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Legal Screen for a Non-Commercial Title

Hello Everyone.

I have a project that is nearing completion and was thinking about legal screens.
You know the screens that pop up before a main menu stating exactly who owns what and what the developers used?

I was just wondering the best way to do this and what if I were to have no main menu?

See my game is non-commercial, and more importantly it’s part of a 48 self-evaluation-development challenge I put myself through (don’t ask), so a main menu wasn’t on my list of priorities.
Is it possibly to just show a legal screen in game?
Either way, what exactly should I say, or is there a template of sorts all the developers use?
Is a legal screen even needed for a non-commercial title? If not then how would you express ownership (can you just put the symbol?)?

Thanks in advance I know this is quite a handful of question. I appreciate any help.

~ Jason

You don’t have to show those, the only reason you would need to is if you’ve got a requirement from some software licensing or if you want to show your company logo.

That’s cool! Thanks.

Just for the sake of knowledge, is there anything specific that needs to be included in the credits or can I just be simple about it (Unreal Engine 4 by Epic Games…just more dressed up)?

Thanks,
~ Jason

There was for UDK, but I couldn’t find anything about having to do that for UE4

Alright, thanks; neither could I, but I remember hearing about it before (UDK-wise) and assumed UE4 had one too.

Easy credits all the way!

I appreciate the help.

~ Jason

Actually there is. See part 12 of the License.

Where this info can be found? Could you provide a link?

There is LICENSE.pdf in the folder that contains source code from the Epic’s repository on GitHub. If you use a binary distribution then I guess this info can be found in the License Agreement you agreed with when you subscribed and installed the engine. Unless source and binary distributions have different licenses.

Here is what the PDF says:

Does it specify where the credits must be placed?

Credits could be anywhere… just wondering if it needs to be a splash screen per se.

No it doesn’t. Personally, I’d put it on the title screen or create a separate “Credits” item in the main menu with all the credits and legal notices. If your game shows credits at the end then you could put it there I guess. I suggest you to contact Epic if you still have any questions.

Cool. I was mainly wondering as I am mostly putting out VR demos right now, which would mean making a separate loading phase (to show a blank area with a floating screen with the splash) if it needed to be a splash screen affair.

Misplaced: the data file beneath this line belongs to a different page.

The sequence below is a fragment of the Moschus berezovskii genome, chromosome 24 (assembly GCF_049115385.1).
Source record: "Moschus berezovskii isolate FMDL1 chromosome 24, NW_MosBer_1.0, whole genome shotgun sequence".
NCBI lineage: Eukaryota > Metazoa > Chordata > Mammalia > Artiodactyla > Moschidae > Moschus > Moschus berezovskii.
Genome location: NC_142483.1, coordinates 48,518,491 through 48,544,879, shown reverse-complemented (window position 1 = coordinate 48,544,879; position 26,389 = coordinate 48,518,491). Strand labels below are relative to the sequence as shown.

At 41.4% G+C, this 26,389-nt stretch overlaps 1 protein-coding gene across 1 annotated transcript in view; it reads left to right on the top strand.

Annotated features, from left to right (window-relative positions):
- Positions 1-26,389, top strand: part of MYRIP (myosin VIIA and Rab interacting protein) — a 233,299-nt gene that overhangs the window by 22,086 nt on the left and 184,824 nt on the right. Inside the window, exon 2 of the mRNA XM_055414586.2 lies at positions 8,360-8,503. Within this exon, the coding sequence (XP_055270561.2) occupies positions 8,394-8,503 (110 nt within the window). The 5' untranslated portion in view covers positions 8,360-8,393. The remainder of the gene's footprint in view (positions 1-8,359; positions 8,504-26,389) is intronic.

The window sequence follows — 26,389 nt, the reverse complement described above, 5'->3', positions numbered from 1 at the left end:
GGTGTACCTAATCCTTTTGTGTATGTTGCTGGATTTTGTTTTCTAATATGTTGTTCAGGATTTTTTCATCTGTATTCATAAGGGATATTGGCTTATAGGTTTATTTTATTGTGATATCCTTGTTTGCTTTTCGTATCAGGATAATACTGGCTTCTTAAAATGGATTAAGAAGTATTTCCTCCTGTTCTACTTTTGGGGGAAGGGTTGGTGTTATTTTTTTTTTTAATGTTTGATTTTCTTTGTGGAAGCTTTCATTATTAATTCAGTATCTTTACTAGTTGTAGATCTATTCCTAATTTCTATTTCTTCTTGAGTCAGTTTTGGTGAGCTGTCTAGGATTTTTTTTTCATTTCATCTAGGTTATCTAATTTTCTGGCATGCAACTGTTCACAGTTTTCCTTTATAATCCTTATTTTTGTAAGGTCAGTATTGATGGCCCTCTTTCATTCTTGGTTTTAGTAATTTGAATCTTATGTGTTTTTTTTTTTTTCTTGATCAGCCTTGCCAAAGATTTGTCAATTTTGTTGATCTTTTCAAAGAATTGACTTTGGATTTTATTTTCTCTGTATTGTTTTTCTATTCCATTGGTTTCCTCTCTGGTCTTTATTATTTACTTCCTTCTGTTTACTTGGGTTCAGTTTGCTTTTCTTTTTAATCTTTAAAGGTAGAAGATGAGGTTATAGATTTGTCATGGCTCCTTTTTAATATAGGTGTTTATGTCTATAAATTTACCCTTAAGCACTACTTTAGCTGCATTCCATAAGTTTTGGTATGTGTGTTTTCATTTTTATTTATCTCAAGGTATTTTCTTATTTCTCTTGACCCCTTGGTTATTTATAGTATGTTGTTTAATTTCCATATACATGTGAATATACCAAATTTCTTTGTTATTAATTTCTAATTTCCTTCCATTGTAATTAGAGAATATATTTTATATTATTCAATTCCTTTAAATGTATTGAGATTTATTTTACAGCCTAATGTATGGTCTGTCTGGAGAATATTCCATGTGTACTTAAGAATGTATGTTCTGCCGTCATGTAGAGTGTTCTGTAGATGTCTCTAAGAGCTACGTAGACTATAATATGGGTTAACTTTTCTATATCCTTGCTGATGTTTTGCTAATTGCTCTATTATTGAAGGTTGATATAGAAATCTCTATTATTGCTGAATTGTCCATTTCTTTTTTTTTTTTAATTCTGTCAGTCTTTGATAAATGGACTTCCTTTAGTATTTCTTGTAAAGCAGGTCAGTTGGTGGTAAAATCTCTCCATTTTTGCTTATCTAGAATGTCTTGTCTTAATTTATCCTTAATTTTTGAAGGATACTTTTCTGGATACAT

Thanks!

Hey.
Thanks for the responses everyone.

However, this just led me to ask, is it in any way possible to merge a legal/credit screen.
For instance, say my credits weren’t at the end of my game, instead they were in the beginning… would in be possible to have them both on one page/section?

~ Jason

I’m pretty sure it is possible. As I said, the License doesn’t specify where the notices must be placed which means you are free to choose where to put them.

Alright, just two final things:

  1. If you include section 12 of the EULA in your credits, is it necessary to put anything you used from UE4 into your credits, say a mesh from a Epic Game’s project (nothing in the EULA specifically states this).

  2. A bit more off topic, but: is there any official way to state that you as a developer has both a copyright and trademark on your work (other then adding the trademark symbol of course).
    Would adding “[Product Name] is a trademark ™ of [developer name and/or company]” along with “Copyright ([symbol]) 2014”

Thanks guys, and sorry for dragging this on, I just don’t want to mess anything up here.

~ Jason

@Jason Forrester

  1. If the License doesn’t say anything about it then it’s not necessary. If you just want to thank Epic for the assets add an informal line into your credits, even though it is not a requirement.

  2. As far as I know, adding a standard copyright line is enough to claim your authorship. TM is used for things like names and logos. By adding a copyright line you say that you are the author of the work. By adding a TM sign you say that this name or logo is yours and must remain unique, so no one else could use it. TM has no legal significance though, it’s just a warning.

Please keep in mind that I’m just a programmer, not a lawyer, and I may be mistaken in some things. So if this is really important to you I strongly suggest you to ask someone more qualified!